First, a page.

On Appeal from the United States District Court for the District of New Jersey, D.C. Civil Action No. 86-4201.
Becker, Scirica and Rosenn, Circuit Judges.
This appeal requires us to examine the interplay between provisions of two divergent Acts of Congress: the Bankruptcy Reform Act of 1978 ("the Code"), 11 U.S.C. §§ 101(4)(A), 1141(d)(1)(A) (1982), and the Contract Dispute Act of 1978 ("the Act"), 41 U.S.C. § 605(a) (1982). Our inquiry must focus on each statute's use of the term "claim." Specifically, we must reconcile the Act's framework for processing government contract claims with the Code's broad treatment of "claim" for purposes of a bankruptcy discharge.
At issue is whether the government has a claim under § 101(4)(A) of the Code prior to confirmation of a debtor's Chapter 11 reorganization plan when: (1) the government had not completed the final audit of its dealings with the debtor; and (2) pursuant to § 605(a) of the Act, a federal contract officer had not certified the validity of the government's claim. If we conclude that a claim existed, we must then decide whether the government should be permitted to file a late proof of claim when the debtor, appellant Remington Rand Corp., acknowledges its failure to properly notify the government of the deadline for asserting claims affected by the Chapter 11 reorganization. Here, the government first sought to assert its claim nearly four years after the plan's confirmation.
Resolution of the "claim" issue is critical to the government's right to relief. If we conclude that the claim arose before confirmation of the Chapter 11 plan, then the claim is considered discharged and, barring permission to file a late proof of claim, the government will be estopped from seeking recovery from the reorganized Remington Corp. 11 U.S.C. § 1141(d)(1)(A).*fn1
Because these two statutes touch upon the same subject, we must, absent congressional intent to the contrary, give effect to both if they are capable of co-existence. Ruckelshaus v. Monsanto Co., 467 U.S. 986, 1018, 81 L. Ed. 2d 815, 104 S. Ct. 2862 (1984); Morton v. Mancari, 417 U.S. 535, 551, 41 L. Ed. 2d 290, 94 S. Ct. 2474 (1974). Finding no intention by Congress to the contrary, we deem the statutes capable of co-existence. Therefore, our decision must effectuate both provisions.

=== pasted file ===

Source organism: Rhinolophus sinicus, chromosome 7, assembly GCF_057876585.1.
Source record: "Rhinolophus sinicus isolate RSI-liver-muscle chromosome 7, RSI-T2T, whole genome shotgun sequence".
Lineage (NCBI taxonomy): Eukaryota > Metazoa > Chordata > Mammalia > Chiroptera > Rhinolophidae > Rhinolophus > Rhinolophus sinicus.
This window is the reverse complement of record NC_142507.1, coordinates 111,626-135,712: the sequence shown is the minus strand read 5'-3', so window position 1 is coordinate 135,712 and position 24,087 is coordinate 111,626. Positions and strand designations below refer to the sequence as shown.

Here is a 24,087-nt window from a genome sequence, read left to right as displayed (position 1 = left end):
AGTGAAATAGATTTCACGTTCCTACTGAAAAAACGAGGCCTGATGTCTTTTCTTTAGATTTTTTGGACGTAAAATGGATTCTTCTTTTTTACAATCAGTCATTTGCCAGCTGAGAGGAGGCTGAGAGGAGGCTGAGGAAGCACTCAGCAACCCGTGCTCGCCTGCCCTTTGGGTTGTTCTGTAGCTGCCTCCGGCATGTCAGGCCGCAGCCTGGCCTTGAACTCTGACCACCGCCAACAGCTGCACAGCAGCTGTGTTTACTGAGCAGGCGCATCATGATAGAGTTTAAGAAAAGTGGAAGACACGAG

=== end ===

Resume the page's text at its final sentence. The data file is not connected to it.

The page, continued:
In the Code, Congress defined "claim" in the broadest possible terms as any unliquidated, contingent, unmatured or disputed rights to payment. See 11 U.S.C. § 101(4)(A); In re Frenville, 744 F.2d 332, 336 (3d Cir. 1984), cert. denied, 469 U.S. 1160, 83 L. Ed. 2d 925, 105 S. Ct. 911 (1985). In the Act, "claim" is undefined, but the term is used to signify the more traditional legal cause of action. See Joseph Morton Co. Inc., 757 F.2d 1273, 1279-81 (Fed. Cir. 1985); see generally 41 U.S.C. §§ 605, 612. Thus, in drafting the Code to reach nearly every type of claim, Congress necessarily included the more traditional type of claim contemplated in the Act. Moreover, the certification procedure in § 605(a) of the Act does not create a claim; it merely creates a jurisdictional prerequisite to judicial resolution of existing claims.
Applying the Act without regard to these facts would require us to treat government claims differently from all other Code claims, and also would allow the government to control the timing of when its bankruptcy claims arise. We find no indication that Congress intended this anomalous result. Absent direction from Congress exempting government claims from the general Code definition, we are unwilling and constitutionally unable to assume this legislative function.